The Right to Die 1) Introduction a) Thesis statement: Physician assisted suicide offers patients a choice of getting out of their pain and misery, presents a way to help those who are already dead mentally because of how much a disease has taken over them, proves to be a great option in many states its legal in, and puts the family at ease knowing their love one is out of pain. i) The use of physician assisted death is used in many different countries and some states. ii) Many people who chose this option are fighting a terminal illness.
Chuc Tran T. Hollis-GInes ENG 101- Argumentative 23 October 2015 Physician-assisted Suicide The legalization of physician-assisted suicide has became an increasingly debatable topic in the United States today. The practice of assisted suicide pertains to a terminally ill patient who wants to end his or her life along with a physician’s acknowledgement of that patient’s desire to die.
Currently in the United States only five out of the fifty states have legalized assisted suicide. Assisted suicide is the help from a physician for a patient to end their life because they have a terminal illness. Many people believe that euthanasia should be illegal across the board, however, people who have terminal illnesses should have a right to be in charge of how to end their life. Many people do not want their family to see them at their lowest, and they do not want to see their selves at their lowest either, therefore, giving a person a right to end their life peacefully, should be an individual’s choice. When someone is diagnosed with a terminal illness it is devastating going through the long and grueling process of death, for the family and the patient both.
The topic of Physician-assisted suicide, or physician aid-in-dying, is a highly debated topic, especially when it comes down to whether this action be legal or not. The definition of Physician-assisted suicide can be defined as the act of intentionally killing yourself with the aid of a medical professional, such as a physician. The practice of Physician-assisted suicide still remains illegal in forty-five states excluding the states of Oregon, Vermont, Montana, California, and Washington. Although states have tried to make this practice legal, the practice of Physician-assisted suicide has become a crime in most. The practice of Physician-assisted suicide should not be illegal.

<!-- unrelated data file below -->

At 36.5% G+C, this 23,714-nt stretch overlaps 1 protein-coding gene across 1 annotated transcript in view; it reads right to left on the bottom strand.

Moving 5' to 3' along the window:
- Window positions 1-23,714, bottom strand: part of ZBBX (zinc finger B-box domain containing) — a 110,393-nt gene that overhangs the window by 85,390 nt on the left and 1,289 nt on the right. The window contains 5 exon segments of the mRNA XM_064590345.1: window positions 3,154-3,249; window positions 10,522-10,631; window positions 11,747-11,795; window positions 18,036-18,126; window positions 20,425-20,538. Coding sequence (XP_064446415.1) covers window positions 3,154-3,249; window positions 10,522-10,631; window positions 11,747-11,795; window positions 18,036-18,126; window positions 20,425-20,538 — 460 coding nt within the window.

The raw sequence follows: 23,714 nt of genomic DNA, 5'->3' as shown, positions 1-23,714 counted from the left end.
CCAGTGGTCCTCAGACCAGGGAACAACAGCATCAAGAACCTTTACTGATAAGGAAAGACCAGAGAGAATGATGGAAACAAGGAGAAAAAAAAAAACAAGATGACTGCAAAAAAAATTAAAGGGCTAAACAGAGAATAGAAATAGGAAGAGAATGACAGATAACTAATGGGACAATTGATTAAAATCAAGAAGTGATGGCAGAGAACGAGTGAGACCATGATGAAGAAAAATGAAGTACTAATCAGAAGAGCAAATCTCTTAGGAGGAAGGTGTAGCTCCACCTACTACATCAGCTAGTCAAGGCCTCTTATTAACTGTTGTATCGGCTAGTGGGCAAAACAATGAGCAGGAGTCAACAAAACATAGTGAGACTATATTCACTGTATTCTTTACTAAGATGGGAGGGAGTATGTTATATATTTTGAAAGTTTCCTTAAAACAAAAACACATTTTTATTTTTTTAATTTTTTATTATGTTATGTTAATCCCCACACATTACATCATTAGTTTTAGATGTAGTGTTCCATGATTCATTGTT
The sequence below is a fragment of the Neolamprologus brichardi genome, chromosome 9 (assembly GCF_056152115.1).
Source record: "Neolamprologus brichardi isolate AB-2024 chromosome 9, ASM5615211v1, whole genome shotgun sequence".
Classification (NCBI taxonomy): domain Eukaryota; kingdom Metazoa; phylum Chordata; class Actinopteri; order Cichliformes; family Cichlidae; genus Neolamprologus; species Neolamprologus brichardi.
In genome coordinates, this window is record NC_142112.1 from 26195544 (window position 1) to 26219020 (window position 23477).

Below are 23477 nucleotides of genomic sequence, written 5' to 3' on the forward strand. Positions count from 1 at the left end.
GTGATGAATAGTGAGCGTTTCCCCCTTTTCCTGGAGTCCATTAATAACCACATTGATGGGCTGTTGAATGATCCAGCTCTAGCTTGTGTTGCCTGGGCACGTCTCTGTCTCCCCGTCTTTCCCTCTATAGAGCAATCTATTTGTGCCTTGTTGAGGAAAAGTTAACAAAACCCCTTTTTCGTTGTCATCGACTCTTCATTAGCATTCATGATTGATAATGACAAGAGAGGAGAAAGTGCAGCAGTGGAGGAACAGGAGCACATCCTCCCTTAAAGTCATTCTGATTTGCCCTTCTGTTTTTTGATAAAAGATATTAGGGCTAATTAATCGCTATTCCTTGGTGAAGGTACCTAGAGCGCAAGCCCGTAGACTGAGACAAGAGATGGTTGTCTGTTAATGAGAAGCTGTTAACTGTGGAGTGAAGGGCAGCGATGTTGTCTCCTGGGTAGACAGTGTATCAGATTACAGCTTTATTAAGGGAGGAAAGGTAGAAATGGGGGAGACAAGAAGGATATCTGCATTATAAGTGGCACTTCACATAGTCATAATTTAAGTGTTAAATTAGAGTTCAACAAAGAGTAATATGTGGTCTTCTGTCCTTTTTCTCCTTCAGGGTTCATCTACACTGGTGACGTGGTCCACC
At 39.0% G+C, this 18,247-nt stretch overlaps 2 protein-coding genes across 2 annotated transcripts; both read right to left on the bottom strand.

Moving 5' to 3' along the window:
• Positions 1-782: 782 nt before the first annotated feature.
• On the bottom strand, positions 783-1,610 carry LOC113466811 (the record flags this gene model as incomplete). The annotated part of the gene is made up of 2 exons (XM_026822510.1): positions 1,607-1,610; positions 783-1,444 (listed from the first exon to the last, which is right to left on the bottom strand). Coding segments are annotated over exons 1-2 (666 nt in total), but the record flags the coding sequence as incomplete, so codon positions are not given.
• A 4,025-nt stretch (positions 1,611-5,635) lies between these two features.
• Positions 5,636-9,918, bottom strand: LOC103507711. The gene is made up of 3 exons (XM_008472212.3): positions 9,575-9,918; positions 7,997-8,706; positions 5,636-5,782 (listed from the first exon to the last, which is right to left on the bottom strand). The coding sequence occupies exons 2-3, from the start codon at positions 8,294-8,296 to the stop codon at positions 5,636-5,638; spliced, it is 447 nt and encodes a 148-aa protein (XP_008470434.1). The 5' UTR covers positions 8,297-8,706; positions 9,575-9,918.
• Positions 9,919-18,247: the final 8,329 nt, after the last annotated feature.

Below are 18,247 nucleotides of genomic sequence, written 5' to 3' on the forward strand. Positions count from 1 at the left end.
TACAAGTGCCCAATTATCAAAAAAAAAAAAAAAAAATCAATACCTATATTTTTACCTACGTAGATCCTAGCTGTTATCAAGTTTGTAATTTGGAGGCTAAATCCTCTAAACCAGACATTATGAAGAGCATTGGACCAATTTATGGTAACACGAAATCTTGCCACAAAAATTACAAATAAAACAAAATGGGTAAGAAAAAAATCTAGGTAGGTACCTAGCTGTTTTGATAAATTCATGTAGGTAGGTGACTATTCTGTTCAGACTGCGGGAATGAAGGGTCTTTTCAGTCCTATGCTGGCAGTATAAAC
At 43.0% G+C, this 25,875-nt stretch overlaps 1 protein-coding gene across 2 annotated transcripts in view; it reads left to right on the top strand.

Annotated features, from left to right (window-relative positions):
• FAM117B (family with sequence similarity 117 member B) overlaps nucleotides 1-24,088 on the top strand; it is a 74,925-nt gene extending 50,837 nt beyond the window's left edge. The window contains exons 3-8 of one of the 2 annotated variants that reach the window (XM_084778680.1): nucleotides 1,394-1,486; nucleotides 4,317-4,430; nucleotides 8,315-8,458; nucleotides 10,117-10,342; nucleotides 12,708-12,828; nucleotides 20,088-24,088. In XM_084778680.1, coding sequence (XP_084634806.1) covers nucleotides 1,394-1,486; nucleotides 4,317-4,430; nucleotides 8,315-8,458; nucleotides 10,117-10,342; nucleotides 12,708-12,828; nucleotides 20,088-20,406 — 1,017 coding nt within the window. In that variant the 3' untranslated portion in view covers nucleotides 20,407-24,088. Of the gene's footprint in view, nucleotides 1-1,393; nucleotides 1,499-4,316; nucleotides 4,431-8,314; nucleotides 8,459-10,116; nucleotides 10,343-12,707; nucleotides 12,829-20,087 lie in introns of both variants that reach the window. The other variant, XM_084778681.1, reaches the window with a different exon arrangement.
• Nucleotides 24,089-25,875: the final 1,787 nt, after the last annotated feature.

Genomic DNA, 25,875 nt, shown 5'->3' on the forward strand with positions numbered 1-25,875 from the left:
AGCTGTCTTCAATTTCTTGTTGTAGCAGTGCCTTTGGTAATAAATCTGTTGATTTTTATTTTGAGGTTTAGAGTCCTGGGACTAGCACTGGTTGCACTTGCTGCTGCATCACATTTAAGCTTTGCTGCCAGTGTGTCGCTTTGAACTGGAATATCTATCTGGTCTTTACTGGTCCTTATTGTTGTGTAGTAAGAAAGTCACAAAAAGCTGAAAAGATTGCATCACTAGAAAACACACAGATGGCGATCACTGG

In my opinion I would agree that assisted suicide is okay. I think that if a person is severely ill, and knows they don 't have much time left because there isn 't a cure, that they have the right to end their own life. The only thing you are accomplishing is making a bill that your family can 't pay off. Assisted suicide is a touchy subject. You would have to look at it from both sides to truly understand it.
Current Issues Surrounding Death A hot topic in today’s media and in discussion is the idea of physician assisted suicide and end of life care. There are several legal, ethical, social, and political issues surrounding this idea, which makes it a controversial topic. This paper will discuss some of these issues and explore the idea of physician assisted suicide and end of life care in more detail. Physician assisted suicide is defined as, “suicide by a patient facilitated by means or information (as a drug prescription or indication of the lethal dosage) provided by a physician who is aware of how the patient intends to use such means or information (Merriam-Webster, 2015).
In the defense of Physician Assisted Suicide, a wide publicly talked about topic, it should be a choice every terminally ill patient receives. Physician Assisted suicide is when a patient is terminally ill and has no chances of recovering. The patient themselves can make the decision, with the help from their physician, to get lethally injected and end their life reducing and ending the pain. In America each state has a little over 3,000 patients that are terminally ill contact an advocacy group known as the Compassion and Choices to try to reduce end-of- life suffering and perhaps hasten their death. Physician Assisted Suicide shouldn’t be looked at as suicide, but as ending the pain and suffering from an individual whose life is going to be taken away anyway.